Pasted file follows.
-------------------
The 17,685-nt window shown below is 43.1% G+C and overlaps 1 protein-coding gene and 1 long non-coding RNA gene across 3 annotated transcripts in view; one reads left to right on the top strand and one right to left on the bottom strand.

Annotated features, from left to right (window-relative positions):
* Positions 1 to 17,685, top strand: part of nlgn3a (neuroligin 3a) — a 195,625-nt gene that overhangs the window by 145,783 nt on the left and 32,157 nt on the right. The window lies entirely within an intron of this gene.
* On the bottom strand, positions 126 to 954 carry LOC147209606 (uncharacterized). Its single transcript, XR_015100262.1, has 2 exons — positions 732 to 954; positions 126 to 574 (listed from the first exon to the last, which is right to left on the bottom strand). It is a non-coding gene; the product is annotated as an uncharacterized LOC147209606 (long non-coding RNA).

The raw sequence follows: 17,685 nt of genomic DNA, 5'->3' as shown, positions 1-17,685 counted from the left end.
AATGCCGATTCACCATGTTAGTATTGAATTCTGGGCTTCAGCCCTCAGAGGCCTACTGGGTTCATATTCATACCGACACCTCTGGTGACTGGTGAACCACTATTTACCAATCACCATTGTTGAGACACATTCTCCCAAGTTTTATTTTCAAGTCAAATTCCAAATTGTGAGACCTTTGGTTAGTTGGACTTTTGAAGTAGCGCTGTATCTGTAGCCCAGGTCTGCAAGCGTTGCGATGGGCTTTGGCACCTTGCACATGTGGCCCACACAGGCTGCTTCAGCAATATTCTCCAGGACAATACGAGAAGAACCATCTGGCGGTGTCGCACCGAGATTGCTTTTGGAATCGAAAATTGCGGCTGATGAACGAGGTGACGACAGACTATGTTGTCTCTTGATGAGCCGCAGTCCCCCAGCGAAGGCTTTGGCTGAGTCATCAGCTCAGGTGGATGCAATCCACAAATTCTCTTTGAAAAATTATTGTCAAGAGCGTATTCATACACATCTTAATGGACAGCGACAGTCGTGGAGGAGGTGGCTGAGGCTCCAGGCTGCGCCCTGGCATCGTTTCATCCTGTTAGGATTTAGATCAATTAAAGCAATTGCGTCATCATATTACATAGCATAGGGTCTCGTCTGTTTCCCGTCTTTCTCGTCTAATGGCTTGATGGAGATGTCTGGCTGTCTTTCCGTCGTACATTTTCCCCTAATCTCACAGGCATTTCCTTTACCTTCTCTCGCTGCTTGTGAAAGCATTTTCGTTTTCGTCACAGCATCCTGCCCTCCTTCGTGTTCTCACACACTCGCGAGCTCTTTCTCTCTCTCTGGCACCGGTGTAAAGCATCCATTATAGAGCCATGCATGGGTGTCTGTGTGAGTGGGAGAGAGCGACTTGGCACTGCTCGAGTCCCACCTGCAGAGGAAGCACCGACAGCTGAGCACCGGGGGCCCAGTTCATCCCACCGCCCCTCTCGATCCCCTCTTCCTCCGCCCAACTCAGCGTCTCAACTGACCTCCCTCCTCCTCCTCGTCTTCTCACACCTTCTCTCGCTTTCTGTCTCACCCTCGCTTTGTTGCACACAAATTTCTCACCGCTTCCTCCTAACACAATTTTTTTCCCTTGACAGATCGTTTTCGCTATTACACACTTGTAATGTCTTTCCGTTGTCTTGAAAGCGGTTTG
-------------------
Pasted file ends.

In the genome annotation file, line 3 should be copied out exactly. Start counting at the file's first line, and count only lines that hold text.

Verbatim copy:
* Positions 1 to 17,685, top strand: part of nlgn3a (neuroligin 3a) — a 195,625-nt gene that overhangs the window by 145,783 nt on the left and 32,157 nt on the right. The window lies entirely within an intron of this gene.